Ironweed Paperback – Feb 7 1984
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“Rich in plot and dramatic tension . . . almost Joycean in its variety of rhetoric . . . the novel goes straight for the throat and the funnybone.”
– The New York Times
“Astonishing . . . Kennedy’s ambitious vision and soaring imaginative powers make this book one of the richest, most startling, and most satisfying novels of recent years.”
– The Philadelphia Inquirer
“A beautifully sorrowful novel. Kennedy asks us again to confront the mystery of human behavior. And as he illuminates it, we share in one’s man’s struggle to understand his life.”
– The Washington Post
“Kennedy’s power is such that the reader will follow him almost anywhere, to the edge of tragedy and back again to redemption.”
– The Wall Street Journal
"A remarkable and most original novel."Alison Lurie
Top Customer Reviews
The book successfully employs unusual literary devices and great metaphors. These literary devices include (1) the "living" dead in the cemetery, (2) the seemingly real ghosts that constantly haunt Billy Phelan, (3) temporary shift from past to conditional tense near the end of the book, and (4) the mixing of vivid memories into the current situation which tends to blur time and place.
Kennedy composes many haunting metaphors. Here's one: "Helen now sees the spoiled seed of a woman's barren dream: a seed that germinates and grows into a shapeless, windblown weed blossom of no value to anything, even its own species, for it produces no seed of its own; a mutation that grows only into the lovely day like all other wild things, and then withers, and perishes, and falls, and vanishes."
The primary character of the book is Billy Phelan, an ex-ball player, full time drunk, part time grave digger, who has hit the rock bottom. Well again what is bottom - something which is half empty to me is half full to somebody else. Bill Phelan realizes the problems of his life but never puts his chin down. You will love the guts of this character. He suffers from his own misdeeds of the past and his past haunts him since he tries to find justification for all his acts except for one act. This one act is his accidental fatal dropping of his infant. Bill never tries to justify that act.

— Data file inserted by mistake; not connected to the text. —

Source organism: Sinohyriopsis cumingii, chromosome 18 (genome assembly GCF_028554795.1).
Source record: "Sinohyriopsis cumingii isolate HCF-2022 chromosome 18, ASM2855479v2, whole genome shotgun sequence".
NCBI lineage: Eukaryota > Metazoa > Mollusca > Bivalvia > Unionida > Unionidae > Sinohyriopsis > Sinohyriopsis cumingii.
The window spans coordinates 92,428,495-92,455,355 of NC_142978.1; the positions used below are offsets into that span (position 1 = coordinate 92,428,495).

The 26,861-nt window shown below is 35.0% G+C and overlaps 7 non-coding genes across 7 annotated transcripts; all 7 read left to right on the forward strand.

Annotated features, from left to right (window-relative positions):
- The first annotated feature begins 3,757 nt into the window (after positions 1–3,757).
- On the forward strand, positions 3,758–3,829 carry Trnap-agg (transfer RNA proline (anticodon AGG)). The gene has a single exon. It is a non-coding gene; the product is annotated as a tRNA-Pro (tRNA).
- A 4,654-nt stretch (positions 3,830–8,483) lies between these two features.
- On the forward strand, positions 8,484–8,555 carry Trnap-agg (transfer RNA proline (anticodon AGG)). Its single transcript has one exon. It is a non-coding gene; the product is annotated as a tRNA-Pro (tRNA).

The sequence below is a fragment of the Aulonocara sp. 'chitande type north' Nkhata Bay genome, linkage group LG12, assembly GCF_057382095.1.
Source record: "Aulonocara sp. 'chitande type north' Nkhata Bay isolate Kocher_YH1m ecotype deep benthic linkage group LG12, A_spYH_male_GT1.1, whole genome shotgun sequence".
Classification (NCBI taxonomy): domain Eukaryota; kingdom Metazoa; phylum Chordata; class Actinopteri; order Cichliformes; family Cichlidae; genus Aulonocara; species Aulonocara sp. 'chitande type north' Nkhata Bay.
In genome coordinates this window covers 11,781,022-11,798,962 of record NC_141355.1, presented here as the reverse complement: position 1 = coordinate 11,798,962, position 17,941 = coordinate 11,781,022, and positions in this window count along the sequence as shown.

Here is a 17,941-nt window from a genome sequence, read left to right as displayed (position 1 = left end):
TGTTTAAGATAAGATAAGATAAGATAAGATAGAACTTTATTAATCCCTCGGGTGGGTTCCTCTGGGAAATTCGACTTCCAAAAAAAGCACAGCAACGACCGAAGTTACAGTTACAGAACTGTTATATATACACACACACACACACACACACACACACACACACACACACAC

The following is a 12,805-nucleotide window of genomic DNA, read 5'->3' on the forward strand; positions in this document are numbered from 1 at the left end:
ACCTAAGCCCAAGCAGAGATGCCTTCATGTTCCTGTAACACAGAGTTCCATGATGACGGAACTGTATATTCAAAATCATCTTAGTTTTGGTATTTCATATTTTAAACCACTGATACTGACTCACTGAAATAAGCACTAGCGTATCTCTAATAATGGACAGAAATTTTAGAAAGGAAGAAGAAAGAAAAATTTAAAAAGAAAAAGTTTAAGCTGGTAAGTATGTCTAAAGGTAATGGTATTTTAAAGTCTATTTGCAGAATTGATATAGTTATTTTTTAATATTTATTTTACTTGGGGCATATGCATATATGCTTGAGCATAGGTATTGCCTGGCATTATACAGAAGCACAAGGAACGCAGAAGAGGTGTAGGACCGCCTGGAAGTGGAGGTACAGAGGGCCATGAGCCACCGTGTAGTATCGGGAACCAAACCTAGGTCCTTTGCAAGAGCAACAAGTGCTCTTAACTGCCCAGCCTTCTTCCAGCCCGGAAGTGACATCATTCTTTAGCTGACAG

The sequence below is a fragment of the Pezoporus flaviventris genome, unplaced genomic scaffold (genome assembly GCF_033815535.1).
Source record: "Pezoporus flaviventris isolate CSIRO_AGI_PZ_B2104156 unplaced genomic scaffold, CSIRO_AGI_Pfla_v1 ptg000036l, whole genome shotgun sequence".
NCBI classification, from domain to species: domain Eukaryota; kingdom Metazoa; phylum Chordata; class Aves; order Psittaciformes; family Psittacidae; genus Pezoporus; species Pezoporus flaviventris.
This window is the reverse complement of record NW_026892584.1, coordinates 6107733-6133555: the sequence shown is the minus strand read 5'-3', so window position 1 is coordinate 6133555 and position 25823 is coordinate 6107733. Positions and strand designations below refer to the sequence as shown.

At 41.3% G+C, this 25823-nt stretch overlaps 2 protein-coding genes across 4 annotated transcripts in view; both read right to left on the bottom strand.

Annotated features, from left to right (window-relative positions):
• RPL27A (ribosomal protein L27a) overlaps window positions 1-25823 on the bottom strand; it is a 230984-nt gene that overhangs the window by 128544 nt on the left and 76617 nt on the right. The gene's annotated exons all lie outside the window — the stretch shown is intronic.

Sometimes that dialogue between Bill and his hobo friends reminded me of "Of Mice and Men" - all the dialogues are remarkable. Bill is like the character of Freddie Mercury (Freddie used to be loud and his acts defined him to certain extent but it was his song which immortalized him. You may not love Freddie but you cannot deny his presence in the music scene) - you can avoid Bill or hate him but you cannot deny his presence. He is like the pole of a magnet either you are attracted or repelled.
I like reading it and will keep it in my collection - hope you will like it too.
The opening chapter, where protagonist Francis Phelan and his friend, Rudy, work as gravediggers for a day is as great a piece of dark comedy as the scene where Hamlet meets the gravediggers. I felt a sort of uneasiness about laughing at all of Francis Phelan's wisecracks, though. We know that they all stem from a life filled with pain, alcoholism, terrible coincidences, and frustrated dreams. Yet, he is a generous man. He will give those even more down-and-out than himself the last bite of his sandwich or the last sip from his bottle of cheap wine. And it is this sort of attitude--slivers of hopefulness out of seemingly permanent bleakness, generosity out of poverty, humanity out of an unfeeling world--that gives the book its life, humor, and appeal.
Rocco Dormarunno, author of The Five Points.
Most recent customer reviews
given, i havent finished the novel, but the reading so far has been less than satisfying. this is so poorly written and disconnected from emotion, which is a culminating aspect of... Read morePublished on Dec 1 2003
This is not my favourite fiction- but I read it, finished it, and loved most of it.
A thin yet juicy work of art, IRONWEED is considered part of great American story-telling. Read more
I have to admit that I had never heard of William Kennedy or IRONWEED when I ran across the book on the sale table at a local book store. Read morePublished on June 21 2003 by C. Ellen Connally
I was a bit underwhelmed by this book- although that might have been part of the point. As it gives us a glimpse in to the tragic lives of a few locals, it also gives us a taste... Read morePublished on April 25 2003 by DC20009
This novel is highly stimulating for the mind's eye, but lacks the impetus to draw one's heart to any of the characters. Read morePublished on April 20 2003 by Garett Schmitt
There is alote about this book that I question. I do feel that it is well writen and worth reading, but I do not feal that it is up to par with most classics. Read morePublished on June 20 2002
This is a highly evocative book of the life of a skid-row bum in 1930s America--in many ways one of the most evocative accounts of this type of experience I've read since Grapes of... Read morePublished on June 15 2002
In "Ironweed", William Kennedy gives us an honest look at Depression-era homelessness, without either trivializing the hardship or glamorizing the dangers inherent in life on the... Read morePublished on Feb. 21 2002 by Angela Belt